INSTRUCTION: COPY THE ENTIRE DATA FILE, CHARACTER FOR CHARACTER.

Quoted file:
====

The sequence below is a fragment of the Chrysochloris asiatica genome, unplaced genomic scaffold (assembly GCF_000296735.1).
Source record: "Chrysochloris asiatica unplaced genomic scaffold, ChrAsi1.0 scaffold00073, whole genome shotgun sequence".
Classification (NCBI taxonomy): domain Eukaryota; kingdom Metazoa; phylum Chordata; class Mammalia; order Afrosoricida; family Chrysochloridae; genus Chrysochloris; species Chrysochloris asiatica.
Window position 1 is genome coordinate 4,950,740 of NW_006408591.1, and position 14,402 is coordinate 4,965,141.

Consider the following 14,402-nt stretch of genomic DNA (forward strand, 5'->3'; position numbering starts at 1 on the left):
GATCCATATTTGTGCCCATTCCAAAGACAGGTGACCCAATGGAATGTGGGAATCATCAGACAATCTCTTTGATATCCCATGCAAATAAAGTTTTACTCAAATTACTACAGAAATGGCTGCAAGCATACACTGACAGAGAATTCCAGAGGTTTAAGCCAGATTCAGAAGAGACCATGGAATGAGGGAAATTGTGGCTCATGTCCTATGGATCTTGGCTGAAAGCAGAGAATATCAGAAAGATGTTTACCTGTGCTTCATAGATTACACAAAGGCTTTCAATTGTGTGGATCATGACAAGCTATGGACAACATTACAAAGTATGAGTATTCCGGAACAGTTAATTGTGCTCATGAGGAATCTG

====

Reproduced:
The sequence below is a fragment of the Chrysochloris asiatica genome, unplaced genomic scaffold (assembly GCF_000296735.1).
Source record: "Chrysochloris asiatica unplaced genomic scaffold, ChrAsi1.0 scaffold00073, whole genome shotgun sequence".
Classification (NCBI taxonomy): domain Eukaryota; kingdom Metazoa; phylum Chordata; class Mammalia; order Afrosoricida; family Chrysochloridae; genus Chrysochloris; species Chrysochloris asiatica.
Window position 1 is genome coordinate 4,950,740 of NW_006408591.1, and position 14,402 is coordinate 4,965,141.

Consider the following 14,402-nt stretch of genomic DNA (forward strand, 5'->3'; position numbering starts at 1 on the left):
GATCCATATTTGTGCCCATTCCAAAGACAGGTGACCCAATGGAATGTGGGAATCATCAGACAATCTCTTTGATATCCCATGCAAATAAAGTTTTACTCAAATTACTACAGAAATGGCTGCAAGCATACACTGACAGAGAATTCCAGAGGTTTAAGCCAGATTCAGAAGAGACCATGGAATGAGGGAAATTGTGGCTCATGTCCTATGGATCTTGGCTGAAAGCAGAGAATATCAGAAAGATGTTTACCTGTGCTTCATAGATTACACAAAGGCTTTCAATTGTGTGGATCATGACAAGCTATGGACAACATTACAAAGTATGAGTATTCCGGAACAGTTAATTGTGCTCATGAGGAATCTG